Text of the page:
Often we find our clients asking about new technologies they hear about in the e-learning world. One that keeps coming up over and over is the Tin Can API (sometime called Experience API or simply xAPI). So, exactly what is Tin Can API?
Watch the video:
Most hope your learning experience is far deeper than a collection of browser sessions. This is precisely what the authors of SCORM sought to correct. Understanding the value of the universal language like SCORM, yet trying to incorporate the many ways you learn.
They’ve developed the Tin Can API. This new learning language introduces powerful possibilities. At the same time it raises some questions yet to be answered. Let’s think for a moment about what is Tin Can API. What’s an API? Forgive the jargon, it’s just a way for devices to speak to each other. Programs, gadgets, anything digital can listen or talk with an API, and experience. Even though SCORM will still be here for a long time, this new language can sit alongside SCORM as an eventual successor, one that captures more learning experience then SCORM ever could.
If you read the official docs, the Tin Can API is all about activity streams. All this means is that it can describe any kind of ongoing activity, and it assumes you have an activity that the gadgets and programs will talk to. It’s called a Learning Record Store, or LRS. It could stand alone but it’s more powerful as part of a mature learning management system.
Think about it like this: You have a learning gadget, maybe an app, on your phone. When you learn something it tells the LRS. Sounds like SCORM, but SCORM only says ‘Jack completed course X with the score of fifty-percent’. An app with Tin Can API can say that too but it can offer any level of detail about how he took the course. And the learning object doesn’t need to reside in an LMS. Imagine how you could improve your training if you could see click-by-click where students struggled or grew frustrated.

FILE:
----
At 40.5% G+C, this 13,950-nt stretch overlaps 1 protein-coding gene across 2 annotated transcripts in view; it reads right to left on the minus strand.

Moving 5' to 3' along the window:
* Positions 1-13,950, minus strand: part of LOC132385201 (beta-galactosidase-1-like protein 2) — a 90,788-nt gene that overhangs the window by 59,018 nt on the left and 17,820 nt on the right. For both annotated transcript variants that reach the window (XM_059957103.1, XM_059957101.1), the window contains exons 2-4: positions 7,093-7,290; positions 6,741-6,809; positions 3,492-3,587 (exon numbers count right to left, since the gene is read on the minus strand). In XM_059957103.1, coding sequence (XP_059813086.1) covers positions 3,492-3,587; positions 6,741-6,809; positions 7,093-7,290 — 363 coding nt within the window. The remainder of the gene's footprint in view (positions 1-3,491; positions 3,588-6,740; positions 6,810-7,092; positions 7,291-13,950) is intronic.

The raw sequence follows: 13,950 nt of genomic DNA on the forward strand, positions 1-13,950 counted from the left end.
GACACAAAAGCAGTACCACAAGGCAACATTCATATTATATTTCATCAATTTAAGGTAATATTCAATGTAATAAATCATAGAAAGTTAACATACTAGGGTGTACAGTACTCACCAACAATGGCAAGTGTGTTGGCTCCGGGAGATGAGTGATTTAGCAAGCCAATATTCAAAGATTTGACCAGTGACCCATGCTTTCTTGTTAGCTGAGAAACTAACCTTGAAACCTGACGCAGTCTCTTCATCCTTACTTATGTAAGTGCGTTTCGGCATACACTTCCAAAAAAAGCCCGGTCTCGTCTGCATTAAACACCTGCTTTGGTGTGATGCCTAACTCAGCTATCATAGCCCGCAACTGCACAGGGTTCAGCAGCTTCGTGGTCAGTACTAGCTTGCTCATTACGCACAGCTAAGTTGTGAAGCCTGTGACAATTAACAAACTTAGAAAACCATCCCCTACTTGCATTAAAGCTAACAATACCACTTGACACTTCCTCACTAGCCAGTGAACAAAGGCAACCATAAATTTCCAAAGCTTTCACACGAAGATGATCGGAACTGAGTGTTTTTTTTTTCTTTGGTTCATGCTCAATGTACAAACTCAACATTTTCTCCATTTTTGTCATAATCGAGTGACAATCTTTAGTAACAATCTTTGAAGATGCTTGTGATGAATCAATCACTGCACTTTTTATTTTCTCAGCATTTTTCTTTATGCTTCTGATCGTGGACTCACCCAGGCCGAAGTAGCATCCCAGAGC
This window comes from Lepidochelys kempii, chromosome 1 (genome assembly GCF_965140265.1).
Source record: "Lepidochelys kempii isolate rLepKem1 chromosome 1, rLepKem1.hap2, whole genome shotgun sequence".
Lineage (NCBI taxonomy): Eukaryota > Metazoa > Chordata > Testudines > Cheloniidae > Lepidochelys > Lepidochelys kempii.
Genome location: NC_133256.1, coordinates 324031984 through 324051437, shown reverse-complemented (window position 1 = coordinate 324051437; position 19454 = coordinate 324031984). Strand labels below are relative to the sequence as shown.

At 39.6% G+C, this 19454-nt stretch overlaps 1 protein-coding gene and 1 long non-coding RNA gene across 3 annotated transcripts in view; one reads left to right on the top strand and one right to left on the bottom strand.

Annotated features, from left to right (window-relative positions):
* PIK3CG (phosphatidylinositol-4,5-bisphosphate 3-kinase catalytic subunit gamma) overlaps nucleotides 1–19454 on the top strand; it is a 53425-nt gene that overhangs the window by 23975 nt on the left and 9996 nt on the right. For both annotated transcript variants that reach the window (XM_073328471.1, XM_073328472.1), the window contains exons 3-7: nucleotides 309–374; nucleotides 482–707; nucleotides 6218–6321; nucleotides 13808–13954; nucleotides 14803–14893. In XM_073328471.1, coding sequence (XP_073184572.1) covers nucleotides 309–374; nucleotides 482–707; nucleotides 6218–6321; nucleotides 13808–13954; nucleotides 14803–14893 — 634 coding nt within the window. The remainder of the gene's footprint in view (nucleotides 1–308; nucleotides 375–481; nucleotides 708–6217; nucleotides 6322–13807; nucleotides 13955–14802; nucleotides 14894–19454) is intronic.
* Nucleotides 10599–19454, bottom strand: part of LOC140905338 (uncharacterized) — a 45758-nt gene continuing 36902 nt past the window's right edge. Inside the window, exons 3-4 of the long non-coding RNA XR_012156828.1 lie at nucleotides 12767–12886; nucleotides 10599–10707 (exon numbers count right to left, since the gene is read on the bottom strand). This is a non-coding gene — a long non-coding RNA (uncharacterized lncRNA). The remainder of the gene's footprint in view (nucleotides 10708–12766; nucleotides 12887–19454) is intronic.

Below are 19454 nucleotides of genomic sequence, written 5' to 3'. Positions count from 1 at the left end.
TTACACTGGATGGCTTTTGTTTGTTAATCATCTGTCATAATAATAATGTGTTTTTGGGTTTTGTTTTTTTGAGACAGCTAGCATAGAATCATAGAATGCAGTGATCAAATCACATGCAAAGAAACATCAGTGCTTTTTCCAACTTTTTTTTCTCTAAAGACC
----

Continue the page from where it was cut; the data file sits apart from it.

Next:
Tin Can API has more to offer. It allows any kind of message that says ‘somebody did something’ and you may add details about the context, the results, and the authority of the sender of the message. It’s clear why these options may be needed; ‘Bob failed hang gliding’ mean something very different when you consider context. With care and planning this new tool can be used effectively.
Tin Can API promises to allow self-reporting achievements; it could be a personal portfolio – a designer can record screenshots and other details of her projects, a team member can record his contributions. In many ways it goes well beyond SCORM. One restriction is that with SCORM you can only record an activity that it is prepared to hear. The Tin Can API can define its words at the same time it sends them.
It’s extremely also flexible. Unlike with SCORM, your gadget or app only needs occasional Internet connectivity so learning can now move to the mobile device or remote location. It can take advantage of any feature on your device – if you’re learning uses GPS or the gyroscope it can record that learning activity in detail. If your device is specialized to an occupation or task, the Tin Can API adapts to it.
Conversely, this raw power can also be a problem; we use words inconsistently. There are many ways to say the same thing, whether learners complete, conclude, or accomplish the training, their records should look the same. The definition your device sends with your message isn’t, enough it still requires interpretation, or the data is incoherent.
Learners might also be to selective for inconsistent in their reporting, and they might lack self awareness. You would hesitate to combine self-reported achievements with data that’s impartial and authenticated.
Tin Can API is a universal language that describes your learning experience, and can be understood with a depth of understanding unthinkable with SCORM. However to be effective it will need to be used properly, with discipline and planning.